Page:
[​IMG]

    The body panels are CNC’d polymers with frosted polycarbonate edges, and the custom seat has been upgraded to suede upholstery. The seat shell, front end, and skid plate are all CNC’d aluminum components, as are the front suspension brackets. The display is an old-fashioned-looking dot matrix screen housed in the diminutive CNC aluminum instrument panel.

    And to finish it all off, Untitled used aerospace “Ghost Grey” experimental aircraft paint, which gives it that muted yet eye-catching look.

    Untitled gave the Zero XP new custom LED lighting, including extra LED lights on small winglets. The powertrain remains the same, offering around 80 kW (107 hp) from the ZForce 75-10 motor. That motor was recently developed by Zero specifically for the SR/F. It helps the streetfighter put out 190 Nm (140 lb-ft) of torque, which is transferred via a Gates Carbon Belt Drive that was recently validated when a slightly modified Zero SR/F tackled the Pikes Peak hill climb race.

    The ZForce 75-10 motor is coaxially mounted, meaning it shares the same axle as the rear swingarm. That helps reduce complexity and maintain proper belt tension.

    [​IMG]

    With the Zero SR/F’s 14.4 kWh battery pack, the SR/F is capable of around 200 miles (322 km) of range in the city with an additional Power Tank installed. Without the Power Tank, range in the city will be closer to 160 miles (257 km) or around 80 miles (129 km) on the highway.

    https://electrek.co/2019/07/10/check-out-this-slick-custom-redesigned-zero-sr-f-electric-motorcycle/
    Night Ryder likes this.
  9. GS-A-Day

    GS-A-Day Been here awhile

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    Broken Belt during test ride

    Two or three miles into my test ride of an SR/F, the belt snapped as I was accelerating from a traffic light. In sport mode the power of the bike is amazing (even compared to my BMW 1200GSA/LC), but I wonder if it might be too much for that belt. Dealer thought a little rock might have gotten into the belt drive, but it happened on a main road, far away from any gravel.
  10. ultrarnr

    ultrarnr Been here awhile

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    That sucks. But part of me isn't surprised. I think that is one of the reasons why Energica went with chain drive instead of belt, to better handle the torque. The SR/F and the Eva 107 are REALLY close going 0-70. It is nice not having to do chain maint but as the torque goes up it will be harder for a belt to handle it. Zero used to have a smaller front sprocket available for the S and SR. It would break belts on the SR so Zero only recommended it for the S.
  11. _mtg_

    _mtg_ Been here awhile

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    That's awesome. Good work on getting Cory to 5th place in Heavyweights on the first try with a group of folks that still presumably had other daily duties.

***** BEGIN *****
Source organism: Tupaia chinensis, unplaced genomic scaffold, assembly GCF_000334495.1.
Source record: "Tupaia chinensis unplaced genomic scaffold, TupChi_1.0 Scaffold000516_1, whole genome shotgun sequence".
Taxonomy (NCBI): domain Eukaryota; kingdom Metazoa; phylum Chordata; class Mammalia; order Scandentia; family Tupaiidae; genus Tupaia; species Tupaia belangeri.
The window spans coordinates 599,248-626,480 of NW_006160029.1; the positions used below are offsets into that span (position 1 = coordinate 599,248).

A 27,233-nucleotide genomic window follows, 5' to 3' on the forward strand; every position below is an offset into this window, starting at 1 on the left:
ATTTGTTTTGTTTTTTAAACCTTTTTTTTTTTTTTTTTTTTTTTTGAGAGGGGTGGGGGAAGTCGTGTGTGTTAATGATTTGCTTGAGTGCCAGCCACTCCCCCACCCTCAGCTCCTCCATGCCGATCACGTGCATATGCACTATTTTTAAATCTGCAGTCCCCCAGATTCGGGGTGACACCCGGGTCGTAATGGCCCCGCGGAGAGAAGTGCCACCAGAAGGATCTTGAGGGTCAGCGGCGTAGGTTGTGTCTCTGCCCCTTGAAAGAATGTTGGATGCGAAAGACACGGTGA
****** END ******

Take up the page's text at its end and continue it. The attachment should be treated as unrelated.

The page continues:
12. timblanch

    timblanch Adventurer

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    I tested a srf today about 15 miles. Awesome. Scary fast. Smooooth. Wow. Wow. Wow. And it was in standard not sport mode. Too much power for me. I left a speed triple in my dust at a 60 mph roll on.

    Then i rode the dsr. The speed triple walked away from it above 50. And it was in sport mode. Overall i preferred the dsr due to the more comftable and upright seating position and less intimidating power. Im seriously thinking of selling my AT dct and some gold coins to make the switch. I also preferred the dsr to the bmw cevo scooter i tested a month ago. Motorcycling handling (chassis) and better power. But it costs a few grand more. Seems like thdd perfect warm weather bike. Tim
  13. kiwial

    kiwial Allweatherrider

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    So, what is this all about with the $2300 Rapid Charger adding 6kW to the existing On Board 6kW Charger (Pemium...), adding up to 12kW, as advertised on Zero's website, when a Level 2 Charging Station can only deliver 7.4kW?
    I've read the last couple of hours, here, Alan Cathard's review (the Man) , Cycle World, Revzilla, Forums and nobody has explained it yet.
  14. ctromley

    ctromley Been here awhile

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    Standard charges at 3 kW, Premium at 6 kW. Whichever one you have, the Rapid Charge option adds another 6 kW. That gives a total of 9 or 12 kW.

    You can buy a Level 2 EVSE that will pump up to 18 kW (biggest I know of):

    https://emotorwerks.com/store/residential/juicebox-pro-75-smart-75-amp-evse-with-24-foot-cable

    My much more modest version can handle 9.6 kW. Not sure what's being installed out in the wild these days, but 6kW was pretty common not long ago. If you plug in your 12 kW capable SR/F to an EVSE that can only handle 3 kW (yes, they're out there), the handshake sorts things out and you charge at 3 kW. If you use the charging "cable" included with the bike you're limited to 1.4 kW.